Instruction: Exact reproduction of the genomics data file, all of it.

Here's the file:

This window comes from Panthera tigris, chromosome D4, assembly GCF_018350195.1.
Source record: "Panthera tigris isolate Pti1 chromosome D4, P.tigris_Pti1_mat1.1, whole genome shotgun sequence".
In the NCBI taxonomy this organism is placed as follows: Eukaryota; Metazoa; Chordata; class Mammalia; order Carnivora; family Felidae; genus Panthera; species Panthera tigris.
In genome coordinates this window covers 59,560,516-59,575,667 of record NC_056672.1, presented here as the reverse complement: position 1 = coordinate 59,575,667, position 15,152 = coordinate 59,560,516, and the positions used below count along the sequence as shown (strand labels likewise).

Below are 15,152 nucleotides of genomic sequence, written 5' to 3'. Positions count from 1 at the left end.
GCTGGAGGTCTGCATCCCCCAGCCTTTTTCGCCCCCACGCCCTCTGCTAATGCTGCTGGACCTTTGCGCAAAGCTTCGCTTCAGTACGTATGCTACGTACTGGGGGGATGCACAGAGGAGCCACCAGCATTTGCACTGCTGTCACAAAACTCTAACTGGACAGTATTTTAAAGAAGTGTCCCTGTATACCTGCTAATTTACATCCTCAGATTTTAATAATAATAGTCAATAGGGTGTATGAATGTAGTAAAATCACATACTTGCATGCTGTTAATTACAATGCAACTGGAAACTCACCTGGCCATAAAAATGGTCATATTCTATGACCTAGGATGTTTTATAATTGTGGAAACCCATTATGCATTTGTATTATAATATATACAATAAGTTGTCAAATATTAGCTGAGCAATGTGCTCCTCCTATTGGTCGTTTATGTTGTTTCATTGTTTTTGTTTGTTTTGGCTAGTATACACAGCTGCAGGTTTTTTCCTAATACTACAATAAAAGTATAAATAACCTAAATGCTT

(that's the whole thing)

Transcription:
This window comes from Panthera tigris, chromosome D4, assembly GCF_018350195.1.
Source record: "Panthera tigris isolate Pti1 chromosome D4, P.tigris_Pti1_mat1.1, whole genome shotgun sequence".
In the NCBI taxonomy this organism is placed as follows: Eukaryota; Metazoa; Chordata; class Mammalia; order Carnivora; family Felidae; genus Panthera; species Panthera tigris.
In genome coordinates this window covers 59,560,516-59,575,667 of record NC_056672.1, presented here as the reverse complement: position 1 = coordinate 59,575,667, position 15,152 = coordinate 59,560,516, and the positions used below count along the sequence as shown (strand labels likewise).

Below are 15,152 nucleotides of genomic sequence, written 5' to 3'. Positions count from 1 at the left end.
GCTGGAGGTCTGCATCCCCCAGCCTTTTTCGCCCCCACGCCCTCTGCTAATGCTGCTGGACCTTTGCGCAAAGCTTCGCTTCAGTACGTATGCTACGTACTGGGGGGATGCACAGAGGAGCCACCAGCATTTGCACTGCTGTCACAAAACTCTAACTGGACAGTATTTTAAAGAAGTGTCCCTGTATACCTGCTAATTTACATCCTCAGATTTTAATAATAATAGTCAATAGGGTGTATGAATGTAGTAAAATCACATACTTGCATGCTGTTAATTACAATGCAACTGGAAACTCACCTGGCCATAAAAATGGTCATATTCTATGACCTAGGATGTTTTATAATTGTGGAAACCCATTATGCATTTGTATTATAATATATACAATAAGTTGTCAAATATTAGCTGAGCAATGTGCTCCTCCTATTGGTCGTTTATGTTGTTTCATTGTTTTTGTTTGTTTTGGCTAGTATACACAGCTGCAGGTTTTTTCCTAATACTACAATAAAAGTATAAATAACCTAAATGCTT